Chinese Grand Prix:
It was an interesting qualifying session as rain always make things more…unique. Lewis Hamilton stormed to pole position with banker lap and sublime skill. One could argue that the win in Bahrain and Nico Rosberg’s cooked penultimate lap as well as his spin on the final lap of Q3 qualifying is a sign that the usually unflappable German is, in this case, feeling the pressure of a punishingly consistent Hamilton.
Lewis’s pole made him the new British record holder for pole positions and the 4th on the all-time list. Things were looking up for the champion as long as their dry weather setup for Sunday’s race proved to be effective given Saturday’s wet qualifying session.
Another epic start for Felipe Massa in his Mercedes-powered Williams meant that the Brazilian was a moving target for a wheel-bash with Ferrari’s Fernando Alonso. Amazing neither car was seriously damaged and continued the race unfazed. Massa’s teammate faced a similar situation with his good start touching wheels with Mercedes driver Nico Rosberg in a slightly more violent collision but as with his teammate, the Finn and German were able to continue the race.
Lewis Hamilton scored his third win in a row—the first time that has happened in his career—and has now equaled the total of Jim Clark and Niki Lauda with 25 victories.
Ferrari’s Fernando Alonso said his podium finish of 3rd was a bit of a surprise but he wasted no time in dedicating that performance to erstwhile team boss Stefano Domenicali in what could be construed as a nice gesture or a narrative against the rash decision made by Ferrari to replace the affable Italian as team leader. Alonso said:
“Obviously this podium is dedicated to him in a way because probably all the parts from now until July or August are coming from the team working under Stefano, so hopefully we can give some great Sundays at home in front of the TV to Stefano.”
Fair enough. Point taken.
As for Force India, they lost second place in the Constructor’s Championship due to a 6th and 9th place finish for Nico hulkenberg and Sergio Perez respectively but the team still managed to perform well at a track that most likely wasn’t flattering their chassis.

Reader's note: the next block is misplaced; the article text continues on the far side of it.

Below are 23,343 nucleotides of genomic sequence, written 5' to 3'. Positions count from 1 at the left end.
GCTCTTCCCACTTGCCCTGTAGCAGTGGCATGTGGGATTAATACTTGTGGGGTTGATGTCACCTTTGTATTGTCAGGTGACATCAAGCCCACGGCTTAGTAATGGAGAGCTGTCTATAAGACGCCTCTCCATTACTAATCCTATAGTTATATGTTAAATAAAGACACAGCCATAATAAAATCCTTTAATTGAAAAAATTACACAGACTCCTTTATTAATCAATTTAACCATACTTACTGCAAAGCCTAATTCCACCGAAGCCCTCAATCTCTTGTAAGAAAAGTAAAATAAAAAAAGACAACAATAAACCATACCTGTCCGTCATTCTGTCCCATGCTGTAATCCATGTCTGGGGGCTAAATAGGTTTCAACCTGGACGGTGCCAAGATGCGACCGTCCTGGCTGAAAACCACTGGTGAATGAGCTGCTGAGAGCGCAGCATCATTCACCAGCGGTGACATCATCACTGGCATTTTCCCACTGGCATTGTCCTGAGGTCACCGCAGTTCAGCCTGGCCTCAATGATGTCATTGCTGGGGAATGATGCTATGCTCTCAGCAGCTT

Red Bull seemed to benefit from the wet weather in qualifying but also found pace in the dry. If intra-team battles are roosting at Mercedes between Hamilton and Rosberg, things could be heating up in Red Bull as Sebastian Vettel was, once again, asked to let his quicker teammate by. Vettel complied but not without some reluctance. Daniel Ricciardo has been getting the measure of his 4-time champion teammate since the season began and things may be starting to weigh on the German’s mind.
McLaren were positively throttled this weekend by the competition and it was a sad narrative on the current state of performance for a team who enjoyed such a promising start to the season with two podium finishes in Australia.
The highlight of the race had to be the resurgence of Ferrari and Red Bull giving some hope that there will be someone to compete with Mercedes for the title. Red Bull’s pace certainly improved and so did Ferrari’s but was it the circuit that flattered the cars? Still, Mercedes was 13mph faster down the straights than both Ferrari and Red Bull and Lewis Hamilton was pulling over 1 second per lap on anyone else in the field.
Lewis’s drive was sublime and his race craft was completely managed and measured. He guarded the car with the right amount of mechanical sympathy and that always helps when you are in such a dominant car. You have time to stretch your legs, run in clean air and measure the performance needed to remain in front. Not to mention his new record as most Poles and 25 victories.
All of those folks castigating F1 critics over the 2014 regulations were making hay in Bahrain but there was a muted silence from those Twitter accounts today as the race produced a rather pedestrian affair. The moral high ground was used to pummel naysayers two weeks ago but silence has been the better part of valor on Sunday in hopes that no one will notice the cars sounded lame and the racing was processional—nothing to see here folks. As we said two weeks ago, the first two races do not a season make and nor does the Bahrain Grand Prix. Time will tell and patience is needed.
Also in the fail category are those who berated Sebastian Vettel for being a marginally talented driver in what is clearly the best car on the grid and that his victories were somewhat hollow affairs given the clear, comprehensive domination of his Red Bull RB..whatever.
At some point this season, you’ll be asked to defend those words when Lewis Hamilton makes chopped liver from the entire field in a car that is twice as dominant as any Red Bull Sebastian ever had. I’m sure somehow things are different now though, right? Somehow this is a true testament to championship driving where Seb’s was just pure luck and a car that nearly drove itself. That old finger of blame always turns upon itself doesn’t it?
The early flag was a real buzz kill as Kamui Kobayashi drove his heart out to put a terrific pass on Jules Bianchi for 17th place only to learn that the race had actually ended two laps ago. No one is asking for a Doctor of Flag-waving but good grief, can we not count to 56?
I was trying to figure out what Lewis was doing on the grid formation lap when he was literally crawling to the start line. I love the idea of getting time and ensuring that his car doesn’t sit on the grid for long while waiting for the Marussia’s to stage but that had to be dangerously close to testing Charlie Whiting’s patience and we know how that goes over these days.
David Hobbs’s tie. Enough said.